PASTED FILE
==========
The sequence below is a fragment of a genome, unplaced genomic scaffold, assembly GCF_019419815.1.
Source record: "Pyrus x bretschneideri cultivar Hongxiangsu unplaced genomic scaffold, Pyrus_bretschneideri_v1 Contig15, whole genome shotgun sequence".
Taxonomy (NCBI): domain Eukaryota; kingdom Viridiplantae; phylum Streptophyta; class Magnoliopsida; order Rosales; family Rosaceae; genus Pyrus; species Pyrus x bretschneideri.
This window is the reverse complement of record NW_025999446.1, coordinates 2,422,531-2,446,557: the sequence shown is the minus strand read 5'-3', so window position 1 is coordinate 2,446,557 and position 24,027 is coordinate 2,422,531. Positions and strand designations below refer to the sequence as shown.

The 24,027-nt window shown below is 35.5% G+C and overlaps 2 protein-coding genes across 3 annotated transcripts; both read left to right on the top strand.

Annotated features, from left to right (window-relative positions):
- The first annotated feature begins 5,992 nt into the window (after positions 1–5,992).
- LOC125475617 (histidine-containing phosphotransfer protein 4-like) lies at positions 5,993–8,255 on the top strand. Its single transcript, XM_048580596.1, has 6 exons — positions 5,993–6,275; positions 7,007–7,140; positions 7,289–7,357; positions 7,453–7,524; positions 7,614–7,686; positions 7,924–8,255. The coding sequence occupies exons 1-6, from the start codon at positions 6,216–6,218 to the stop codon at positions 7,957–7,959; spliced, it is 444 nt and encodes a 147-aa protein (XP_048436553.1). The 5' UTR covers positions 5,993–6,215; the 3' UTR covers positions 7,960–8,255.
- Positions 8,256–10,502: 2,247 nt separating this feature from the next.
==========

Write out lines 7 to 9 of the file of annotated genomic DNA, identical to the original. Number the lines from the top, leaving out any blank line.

- The first annotated feature begins 5,992 nt into the window (after positions 1–5,992).
- LOC125475617 (histidine-containing phosphotransfer protein 4-like) lies at positions 5,993–8,255 on the top strand. Its single transcript, XM_048580596.1, has 6 exons — positions 5,993–6,275; positions 7,007–7,140; positions 7,289–7,357; positions 7,453–7,524; positions 7,614–7,686; positions 7,924–8,255. The coding sequence occupies exons 1-6, from the start codon at positions 6,216–6,218 to the stop codon at positions 7,957–7,959; spliced, it is 444 nt and encodes a 147-aa protein (XP_048436553.1). The 5' UTR covers positions 5,993–6,215; the 3' UTR covers positions 7,960–8,255.
- Positions 8,256–10,502: 2,247 nt separating this feature from the next.